One of the last weather-caused airline crashes in the United States was American Airlines Flight 1420 in Little Rock on June 1, 1999. As we mark its 20th anniversary, we’ll tie together some of the radar and thunderstorm skills we’ve learned in previous articles. You’ll also see brand-new radar scans of the storm from modern high-resolution display software—which is far more detailed than that in the NTSB report—and we’ll contemplate what you might see if you encounter a similar storm on modern radar today.
Among the caveats, though, is the fact that the guaranteed traffic separation works great with IFR aircraft, but not so much with VFR aircraft. On top of that, even those who always fly IFR must be in VFR mode at certain times, e.g. to depart and pick up a clearance, or to cancel IFR at or before the final landing phase. Even if you had those protections all the way in, though, you could be left to your own devices if VFR traffic conflicts occur. And they do.
Let’s start out with a few simple examples and work our way up. One of the most-used examples is, “Tower, Cessna 12345, ready for departure, Runway 14L.” “Cessna 12345, Tower, hold short Runway 14L.” The caution below appears on many charts, but have you really assimilated what it’s telling you? It’s simple. Essentially, if the controller says the word “runway” you should read back the explicit instruction: “Cessna 12345, holding short Runway 14L.” This is the proper way to respond.
A rriving at your destination on a dreary day, ATC queries you with “say approach requested.” The landing runway has an ILS and an RNAV (GPS) approach with identical LPV minimums published. Which do you choose? You would be forgiven for thinking, as we initially did, that this is a bit of an inconsequential question. WAAS has enabled satellite guided approaches to have precision comparable to Category I ILS approaches, so what difference does it make? Although true, this doesn’t mean that ILS and LPV are identical in all regards.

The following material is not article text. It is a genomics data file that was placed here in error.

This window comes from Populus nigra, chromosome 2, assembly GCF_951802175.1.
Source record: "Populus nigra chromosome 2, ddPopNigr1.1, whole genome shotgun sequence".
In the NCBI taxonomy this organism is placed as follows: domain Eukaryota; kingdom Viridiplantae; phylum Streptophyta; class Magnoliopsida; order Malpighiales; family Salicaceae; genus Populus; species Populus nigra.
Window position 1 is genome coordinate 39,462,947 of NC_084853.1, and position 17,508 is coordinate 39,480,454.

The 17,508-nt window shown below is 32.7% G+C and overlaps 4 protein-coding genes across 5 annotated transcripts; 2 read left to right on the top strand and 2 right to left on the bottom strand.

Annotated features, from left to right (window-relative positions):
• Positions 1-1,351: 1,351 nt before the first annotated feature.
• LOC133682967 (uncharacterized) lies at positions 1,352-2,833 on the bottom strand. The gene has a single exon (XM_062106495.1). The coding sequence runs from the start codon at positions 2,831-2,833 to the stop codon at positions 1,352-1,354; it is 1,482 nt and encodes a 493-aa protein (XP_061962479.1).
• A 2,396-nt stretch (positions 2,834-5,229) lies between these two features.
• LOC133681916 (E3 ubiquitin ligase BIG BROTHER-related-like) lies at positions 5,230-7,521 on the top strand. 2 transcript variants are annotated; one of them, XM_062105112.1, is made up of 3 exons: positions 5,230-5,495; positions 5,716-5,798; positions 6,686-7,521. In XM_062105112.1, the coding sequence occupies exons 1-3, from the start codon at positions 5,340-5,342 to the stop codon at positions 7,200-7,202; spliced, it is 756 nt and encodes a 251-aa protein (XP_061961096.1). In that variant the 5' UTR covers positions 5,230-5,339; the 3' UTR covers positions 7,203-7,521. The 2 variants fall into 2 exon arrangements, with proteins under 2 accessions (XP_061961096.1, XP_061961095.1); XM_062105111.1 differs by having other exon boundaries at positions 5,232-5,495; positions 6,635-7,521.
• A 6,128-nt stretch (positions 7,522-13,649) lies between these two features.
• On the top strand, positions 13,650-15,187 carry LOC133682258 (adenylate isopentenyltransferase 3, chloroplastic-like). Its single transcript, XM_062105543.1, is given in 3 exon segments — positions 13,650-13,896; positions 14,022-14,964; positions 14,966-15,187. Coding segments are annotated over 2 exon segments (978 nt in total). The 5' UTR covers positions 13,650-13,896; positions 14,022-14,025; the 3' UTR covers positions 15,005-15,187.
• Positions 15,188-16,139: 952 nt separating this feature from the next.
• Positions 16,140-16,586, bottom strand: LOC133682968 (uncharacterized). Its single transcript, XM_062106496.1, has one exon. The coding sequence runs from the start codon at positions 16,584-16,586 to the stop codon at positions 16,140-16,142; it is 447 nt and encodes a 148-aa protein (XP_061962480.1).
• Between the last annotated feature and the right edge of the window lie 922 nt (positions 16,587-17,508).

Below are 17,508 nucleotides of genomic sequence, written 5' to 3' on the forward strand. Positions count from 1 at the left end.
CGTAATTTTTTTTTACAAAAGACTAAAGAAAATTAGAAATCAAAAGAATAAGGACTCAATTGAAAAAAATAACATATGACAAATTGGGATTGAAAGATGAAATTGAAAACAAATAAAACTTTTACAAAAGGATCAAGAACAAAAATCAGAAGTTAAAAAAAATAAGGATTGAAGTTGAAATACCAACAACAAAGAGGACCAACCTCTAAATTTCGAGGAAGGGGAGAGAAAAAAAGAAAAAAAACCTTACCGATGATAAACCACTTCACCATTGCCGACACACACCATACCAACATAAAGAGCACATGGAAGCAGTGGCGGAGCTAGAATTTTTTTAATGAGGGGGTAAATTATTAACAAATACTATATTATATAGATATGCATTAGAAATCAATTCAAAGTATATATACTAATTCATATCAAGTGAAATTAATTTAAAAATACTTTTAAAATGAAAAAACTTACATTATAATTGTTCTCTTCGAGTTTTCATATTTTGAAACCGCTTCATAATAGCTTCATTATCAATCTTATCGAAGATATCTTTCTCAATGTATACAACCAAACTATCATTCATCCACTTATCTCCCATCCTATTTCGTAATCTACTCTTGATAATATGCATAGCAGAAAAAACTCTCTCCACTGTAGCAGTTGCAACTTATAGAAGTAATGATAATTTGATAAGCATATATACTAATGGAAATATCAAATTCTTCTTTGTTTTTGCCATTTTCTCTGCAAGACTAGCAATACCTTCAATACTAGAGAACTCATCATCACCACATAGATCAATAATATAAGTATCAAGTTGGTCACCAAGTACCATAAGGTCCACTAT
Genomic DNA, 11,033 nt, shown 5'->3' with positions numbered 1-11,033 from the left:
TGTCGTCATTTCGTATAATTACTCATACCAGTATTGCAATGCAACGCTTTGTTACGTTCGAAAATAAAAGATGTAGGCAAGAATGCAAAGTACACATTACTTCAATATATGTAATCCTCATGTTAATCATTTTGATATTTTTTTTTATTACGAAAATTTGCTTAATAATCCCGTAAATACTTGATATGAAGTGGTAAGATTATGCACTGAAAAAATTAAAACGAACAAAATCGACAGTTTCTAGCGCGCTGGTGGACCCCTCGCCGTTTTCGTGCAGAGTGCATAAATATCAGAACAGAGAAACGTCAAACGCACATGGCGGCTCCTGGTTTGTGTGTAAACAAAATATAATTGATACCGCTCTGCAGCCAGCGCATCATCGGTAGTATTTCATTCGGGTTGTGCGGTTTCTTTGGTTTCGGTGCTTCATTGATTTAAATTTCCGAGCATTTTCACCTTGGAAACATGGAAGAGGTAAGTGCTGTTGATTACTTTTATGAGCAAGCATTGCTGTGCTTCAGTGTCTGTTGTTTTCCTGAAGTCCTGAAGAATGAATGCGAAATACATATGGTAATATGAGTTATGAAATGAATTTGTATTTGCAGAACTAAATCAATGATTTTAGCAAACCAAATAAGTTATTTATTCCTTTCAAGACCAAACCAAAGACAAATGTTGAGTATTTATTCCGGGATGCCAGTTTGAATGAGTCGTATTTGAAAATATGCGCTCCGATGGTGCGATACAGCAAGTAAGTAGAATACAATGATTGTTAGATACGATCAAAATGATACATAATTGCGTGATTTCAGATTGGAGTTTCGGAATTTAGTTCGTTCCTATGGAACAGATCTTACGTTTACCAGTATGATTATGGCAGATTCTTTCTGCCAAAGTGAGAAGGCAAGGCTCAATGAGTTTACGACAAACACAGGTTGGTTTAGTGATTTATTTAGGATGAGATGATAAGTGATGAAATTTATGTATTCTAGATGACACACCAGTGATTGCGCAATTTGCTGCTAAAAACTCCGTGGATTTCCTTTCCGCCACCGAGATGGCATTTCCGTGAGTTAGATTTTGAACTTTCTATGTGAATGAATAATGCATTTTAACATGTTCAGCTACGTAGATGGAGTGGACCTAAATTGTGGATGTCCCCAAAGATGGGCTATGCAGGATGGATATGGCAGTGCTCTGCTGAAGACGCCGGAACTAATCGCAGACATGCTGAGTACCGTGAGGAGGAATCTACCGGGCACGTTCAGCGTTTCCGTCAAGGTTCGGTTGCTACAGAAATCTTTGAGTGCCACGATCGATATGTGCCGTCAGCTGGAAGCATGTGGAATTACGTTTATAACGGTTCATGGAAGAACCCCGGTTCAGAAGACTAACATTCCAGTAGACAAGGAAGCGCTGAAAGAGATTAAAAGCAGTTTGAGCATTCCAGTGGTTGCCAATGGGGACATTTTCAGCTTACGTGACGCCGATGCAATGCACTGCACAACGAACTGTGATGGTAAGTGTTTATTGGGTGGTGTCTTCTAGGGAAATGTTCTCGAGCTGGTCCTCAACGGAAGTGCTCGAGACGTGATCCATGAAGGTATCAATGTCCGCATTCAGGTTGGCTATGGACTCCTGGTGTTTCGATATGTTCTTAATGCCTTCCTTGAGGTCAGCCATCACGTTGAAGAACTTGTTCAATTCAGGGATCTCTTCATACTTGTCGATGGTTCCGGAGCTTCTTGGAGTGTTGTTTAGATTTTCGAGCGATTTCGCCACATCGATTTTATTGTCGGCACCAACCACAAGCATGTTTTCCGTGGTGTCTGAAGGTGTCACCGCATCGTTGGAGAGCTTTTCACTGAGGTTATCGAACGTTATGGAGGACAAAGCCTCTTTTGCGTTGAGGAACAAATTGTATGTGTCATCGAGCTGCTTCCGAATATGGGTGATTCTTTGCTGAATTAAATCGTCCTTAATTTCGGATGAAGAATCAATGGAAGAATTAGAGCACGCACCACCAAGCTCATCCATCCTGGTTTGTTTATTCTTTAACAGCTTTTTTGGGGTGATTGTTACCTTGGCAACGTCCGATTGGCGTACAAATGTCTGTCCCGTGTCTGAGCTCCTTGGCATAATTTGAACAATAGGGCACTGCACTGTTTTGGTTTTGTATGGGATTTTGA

If issued an en-route clearance limit, you will be given holding instructions. If the pattern is charted, and they rarely are, you might be issued, “Hold east as published.” Most moving map displays such as the G1000 and GTN series do not show published holds, necessitating a chart, but ATC will issue full holding instructions if requested. The FAA frowns on unpublished holds, saying that “only those holding patterns depicted on U.S. government or commercially produced charts which meet FAA requirements should be used.” This is another reason why rolling your own at JIDUK, is a shaky idea.
A dmittedly, I’m an unabashed geek, getting my jollies running statistical tests querying the actual NTSB relational database and publishing my aviation safety research in journals using scientific mumbo-jumbo—the majority (if not all) of which would put any insomniac to sleep in a heartbeat. That said I’m also an active general aviation pilot. Here, I’ll don both hats as I cover a hot-off-the-press scientific paper published in the Atmosphere journal, “translating” from highfalutin language into layman’s English for the benefit of the general aviation pilot population.